A Cold Day for Murder (A Kate Shugak Investigation) by Dana Stabenow
|A Cold Day for Murder (A Kate Shugak Investigation) by Dana Stabenow|
|Reviewer: Sue Magee|
|Summary: It might be twenty years since this - the first book in the series - was first published but it's as good now as it was then. Good writing never dates. Recommended.|
|Buy? Yes||Borrow? Yes|
|Pages: 192||Date: January 2013|
|Publisher: Head of Zeus|
|External links: Author's website|
Mark Miller is a park ranger in one of the Alaskan National Parks, but it's six weeks since he's been seen - and there are twenty million acres for him to get lost in. Two weeks ago an investigator was sent in to look for him, but he's not been seen since either. There's little choice now but to hand the case to the expert who knows the park and the people: Kate Shugak is Aleut by birth and upbringing and she knows the people - is related to an extraordinary number of them - and she knows the Park. She's thirty years old, five feet tall and has a scar from ear to ear where her throat was cut.
Firstly, you'll need to wrap up warm to read this book. It's Alaska. It's winter - and they do snow well there. It is bitterly cold and Dana Stabenow can bring it off the page like you've just opened the door to the freezer. She knows Alaska - she lives there - and you know immediately that this is someone writing from experience rather than shoehorning in every bit of research. There's a lot of information in there too, about the area, the people and the politics - but it never feels like exposition, perhaps because it's all so fascinating.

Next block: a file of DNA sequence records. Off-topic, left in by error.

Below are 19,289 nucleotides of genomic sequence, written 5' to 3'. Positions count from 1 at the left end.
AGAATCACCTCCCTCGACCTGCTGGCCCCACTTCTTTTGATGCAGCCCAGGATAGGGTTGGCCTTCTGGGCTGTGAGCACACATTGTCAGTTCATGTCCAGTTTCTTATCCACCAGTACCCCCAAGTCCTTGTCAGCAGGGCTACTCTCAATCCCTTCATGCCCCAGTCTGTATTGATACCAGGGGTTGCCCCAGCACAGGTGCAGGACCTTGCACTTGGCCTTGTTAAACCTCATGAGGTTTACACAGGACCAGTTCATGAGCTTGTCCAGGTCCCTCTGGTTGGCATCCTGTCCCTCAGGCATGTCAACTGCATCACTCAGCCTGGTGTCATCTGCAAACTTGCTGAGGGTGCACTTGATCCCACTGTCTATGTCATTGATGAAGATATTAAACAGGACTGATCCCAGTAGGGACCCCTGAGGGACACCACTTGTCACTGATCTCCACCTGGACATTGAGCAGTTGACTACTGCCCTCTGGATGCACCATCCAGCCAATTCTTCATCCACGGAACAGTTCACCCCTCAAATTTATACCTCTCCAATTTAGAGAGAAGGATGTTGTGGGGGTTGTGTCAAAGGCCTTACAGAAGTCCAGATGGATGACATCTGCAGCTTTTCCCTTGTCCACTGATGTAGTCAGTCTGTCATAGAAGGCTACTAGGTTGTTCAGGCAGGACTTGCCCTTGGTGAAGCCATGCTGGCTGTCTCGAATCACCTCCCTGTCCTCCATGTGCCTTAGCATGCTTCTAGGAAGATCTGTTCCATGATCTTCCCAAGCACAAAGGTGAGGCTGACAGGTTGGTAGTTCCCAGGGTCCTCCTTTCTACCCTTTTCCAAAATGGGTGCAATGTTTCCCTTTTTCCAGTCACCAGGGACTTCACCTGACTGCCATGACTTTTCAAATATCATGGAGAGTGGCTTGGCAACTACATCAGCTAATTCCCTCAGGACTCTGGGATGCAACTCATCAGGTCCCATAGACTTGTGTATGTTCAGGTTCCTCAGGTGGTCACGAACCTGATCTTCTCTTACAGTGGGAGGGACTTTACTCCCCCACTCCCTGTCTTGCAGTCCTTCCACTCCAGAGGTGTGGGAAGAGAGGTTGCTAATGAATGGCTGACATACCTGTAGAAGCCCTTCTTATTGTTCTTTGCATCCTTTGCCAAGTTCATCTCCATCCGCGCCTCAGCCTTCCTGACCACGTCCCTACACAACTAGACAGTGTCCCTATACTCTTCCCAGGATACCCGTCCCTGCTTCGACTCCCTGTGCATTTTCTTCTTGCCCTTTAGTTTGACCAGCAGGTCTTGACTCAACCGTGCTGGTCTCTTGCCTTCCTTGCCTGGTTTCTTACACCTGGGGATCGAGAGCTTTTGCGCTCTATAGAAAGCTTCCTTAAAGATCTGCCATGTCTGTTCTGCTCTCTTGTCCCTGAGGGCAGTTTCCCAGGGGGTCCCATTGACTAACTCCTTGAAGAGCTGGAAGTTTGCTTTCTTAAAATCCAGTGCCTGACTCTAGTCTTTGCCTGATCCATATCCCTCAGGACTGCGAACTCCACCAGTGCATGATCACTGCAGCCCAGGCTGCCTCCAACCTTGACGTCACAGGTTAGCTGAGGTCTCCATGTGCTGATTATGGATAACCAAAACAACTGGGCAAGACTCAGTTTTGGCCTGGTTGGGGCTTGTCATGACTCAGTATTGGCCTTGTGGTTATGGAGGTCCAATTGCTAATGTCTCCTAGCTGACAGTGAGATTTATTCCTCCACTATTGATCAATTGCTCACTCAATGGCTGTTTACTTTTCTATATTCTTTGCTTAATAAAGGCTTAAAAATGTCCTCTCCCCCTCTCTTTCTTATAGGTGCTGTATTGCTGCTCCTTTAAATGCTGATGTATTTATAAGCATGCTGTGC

Kate Shugak is one hell of a character too. Feisty doesn't even begin to describe her - she's not an over-the-top, all-American heroine, but she carries the plot well. It's not overly complicated but there are some neat twists and it relies on Kate's knowledge of the culture and of the people - and, on occasions, her ability to separate what her family would have her think from the truth.
If I have a quibble it's that I found it difficult in the beginning to separate out some of the male characters. The female characters come of the page fully dressed (or, on occasions, not so fully dressed... you've got to love Kate's cousin Xenia) but the touch with some of the minor male characters is less assured. That's me being very picky though! You might wonder if the book is dated - it was first published in 1992 - but good writing never dates and this is good writing. There was a perfect reason why it won an Edgar.
I'd like to thank the publishers for sending a copy to the Bookbag.
This book substantially pre-dates The Tenderness of Wolves by Stef Penney but if you enjoyed that book I think you'll enjoy A Cold Day For Murder. For more from Alaska you might want to look at the work of David Vann.
You can read more book reviews or buy A Cold Day for Murder (A Kate Shugak Investigation) by Dana Stabenow at Amazon.co.uk
You can read more book reviews or buy A Cold Day for Murder (A Kate Shugak Investigation) by Dana Stabenow at Amazon.com.
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